When did the ‘first day back at school photo’ trend start? I know my parents never did it.
They bought the annual school photographs – the ones that were taken at school in our uniforms, complete with gappy teeth and funny expressions (they hung them going up the stairs at home – much to our embarrassment as we reached our teenage years) and they took plenty of photographs at Christmas, our birthdays and on family holidays, but the trend of taking photographs at specific times of the year to see how children change and grow is a new one.
And it’s a trend that I love.
I think it originally came about as the phone camera / digital camera revolution took off. All of a sudden, we all had the ability to take instant photographs. We weren’t limited to the 26 snaps on old cameras and we could actually see the photographs as we took them.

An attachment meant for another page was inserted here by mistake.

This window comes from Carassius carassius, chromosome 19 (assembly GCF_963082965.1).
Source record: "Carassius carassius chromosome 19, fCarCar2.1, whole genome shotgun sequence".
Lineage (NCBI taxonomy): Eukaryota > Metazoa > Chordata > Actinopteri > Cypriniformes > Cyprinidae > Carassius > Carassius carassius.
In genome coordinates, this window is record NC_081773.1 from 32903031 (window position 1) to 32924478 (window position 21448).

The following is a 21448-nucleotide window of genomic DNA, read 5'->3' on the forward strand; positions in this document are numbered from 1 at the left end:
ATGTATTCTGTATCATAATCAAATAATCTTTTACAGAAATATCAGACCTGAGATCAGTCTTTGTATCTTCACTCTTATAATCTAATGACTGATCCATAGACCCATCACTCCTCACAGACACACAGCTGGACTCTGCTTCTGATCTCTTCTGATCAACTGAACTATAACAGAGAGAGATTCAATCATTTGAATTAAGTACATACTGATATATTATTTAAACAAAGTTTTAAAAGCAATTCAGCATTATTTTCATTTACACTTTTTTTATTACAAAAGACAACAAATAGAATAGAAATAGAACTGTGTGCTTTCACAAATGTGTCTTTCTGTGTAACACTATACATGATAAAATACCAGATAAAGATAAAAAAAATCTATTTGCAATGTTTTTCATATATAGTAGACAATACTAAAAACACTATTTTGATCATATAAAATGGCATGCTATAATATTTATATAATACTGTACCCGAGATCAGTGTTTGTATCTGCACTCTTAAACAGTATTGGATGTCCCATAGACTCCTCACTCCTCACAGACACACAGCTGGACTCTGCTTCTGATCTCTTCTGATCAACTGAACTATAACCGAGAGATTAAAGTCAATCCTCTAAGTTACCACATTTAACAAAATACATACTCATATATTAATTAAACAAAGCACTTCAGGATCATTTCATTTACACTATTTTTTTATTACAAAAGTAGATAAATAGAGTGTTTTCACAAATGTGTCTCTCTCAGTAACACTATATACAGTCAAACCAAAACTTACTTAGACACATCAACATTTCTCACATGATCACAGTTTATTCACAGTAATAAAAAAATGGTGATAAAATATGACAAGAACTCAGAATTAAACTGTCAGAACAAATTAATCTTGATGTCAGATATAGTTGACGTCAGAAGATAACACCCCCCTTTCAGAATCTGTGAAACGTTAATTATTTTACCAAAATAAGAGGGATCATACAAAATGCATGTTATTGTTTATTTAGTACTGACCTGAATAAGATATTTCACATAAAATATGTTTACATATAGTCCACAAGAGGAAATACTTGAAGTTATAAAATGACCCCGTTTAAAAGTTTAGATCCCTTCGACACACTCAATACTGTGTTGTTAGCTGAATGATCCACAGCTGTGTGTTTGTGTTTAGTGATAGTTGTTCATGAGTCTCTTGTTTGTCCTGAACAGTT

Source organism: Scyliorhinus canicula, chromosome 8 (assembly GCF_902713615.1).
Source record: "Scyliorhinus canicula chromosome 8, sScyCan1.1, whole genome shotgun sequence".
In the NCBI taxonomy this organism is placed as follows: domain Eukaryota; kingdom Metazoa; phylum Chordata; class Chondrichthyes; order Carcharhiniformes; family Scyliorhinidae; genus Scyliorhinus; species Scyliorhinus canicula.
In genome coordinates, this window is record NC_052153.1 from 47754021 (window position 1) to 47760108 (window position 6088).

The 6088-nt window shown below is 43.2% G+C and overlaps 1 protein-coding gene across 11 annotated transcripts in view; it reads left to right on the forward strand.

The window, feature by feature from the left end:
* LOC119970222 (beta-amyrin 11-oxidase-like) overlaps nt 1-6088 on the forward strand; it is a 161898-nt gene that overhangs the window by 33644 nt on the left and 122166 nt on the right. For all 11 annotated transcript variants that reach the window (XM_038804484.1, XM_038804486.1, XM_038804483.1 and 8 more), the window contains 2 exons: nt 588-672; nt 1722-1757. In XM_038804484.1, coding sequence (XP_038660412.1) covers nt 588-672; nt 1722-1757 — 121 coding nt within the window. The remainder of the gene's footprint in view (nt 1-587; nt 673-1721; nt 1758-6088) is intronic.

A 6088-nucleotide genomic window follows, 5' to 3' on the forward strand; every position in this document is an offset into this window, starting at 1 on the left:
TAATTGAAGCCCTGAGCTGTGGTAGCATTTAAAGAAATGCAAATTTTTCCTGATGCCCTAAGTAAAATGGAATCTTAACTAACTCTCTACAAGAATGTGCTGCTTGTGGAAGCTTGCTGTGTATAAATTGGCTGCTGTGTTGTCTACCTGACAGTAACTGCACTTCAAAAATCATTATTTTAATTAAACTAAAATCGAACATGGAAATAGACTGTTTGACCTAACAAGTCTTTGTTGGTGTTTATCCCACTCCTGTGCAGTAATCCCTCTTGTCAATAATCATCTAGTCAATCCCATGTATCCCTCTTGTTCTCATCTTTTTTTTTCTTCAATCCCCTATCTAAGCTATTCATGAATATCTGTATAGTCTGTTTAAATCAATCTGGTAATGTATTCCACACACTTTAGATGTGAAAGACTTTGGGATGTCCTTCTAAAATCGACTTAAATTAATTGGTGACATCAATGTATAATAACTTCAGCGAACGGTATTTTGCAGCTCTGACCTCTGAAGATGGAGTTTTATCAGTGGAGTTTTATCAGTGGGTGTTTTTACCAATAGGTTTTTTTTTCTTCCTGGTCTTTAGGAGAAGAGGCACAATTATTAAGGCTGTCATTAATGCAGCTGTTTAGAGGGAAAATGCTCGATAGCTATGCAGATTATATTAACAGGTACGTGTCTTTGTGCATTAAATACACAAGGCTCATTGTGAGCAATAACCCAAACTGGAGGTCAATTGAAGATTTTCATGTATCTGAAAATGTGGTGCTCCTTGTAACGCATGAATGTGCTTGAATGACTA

Digital and phone cameras meant that we could now take eleventy-billion photographs on our front doorsteps, 3 minutes before the school run on the first day back at school.
Not only that, we could then sift through ourselves in a few minutes, deleting all of the ones where they weren’t looking in the right direction / they were scratching their nose / pulling strange faces at their siblings.
We could take eleventy-billion photos, pick out the good three, post online and email to Grandma. All in the space of half-an-hour.
I love my annual photographs and what started with First Day Back at School photos has now grown.
I’ve started to take photographs at key points of the year. I can see how they physically grow and change, but I can also see how they develop as individuals.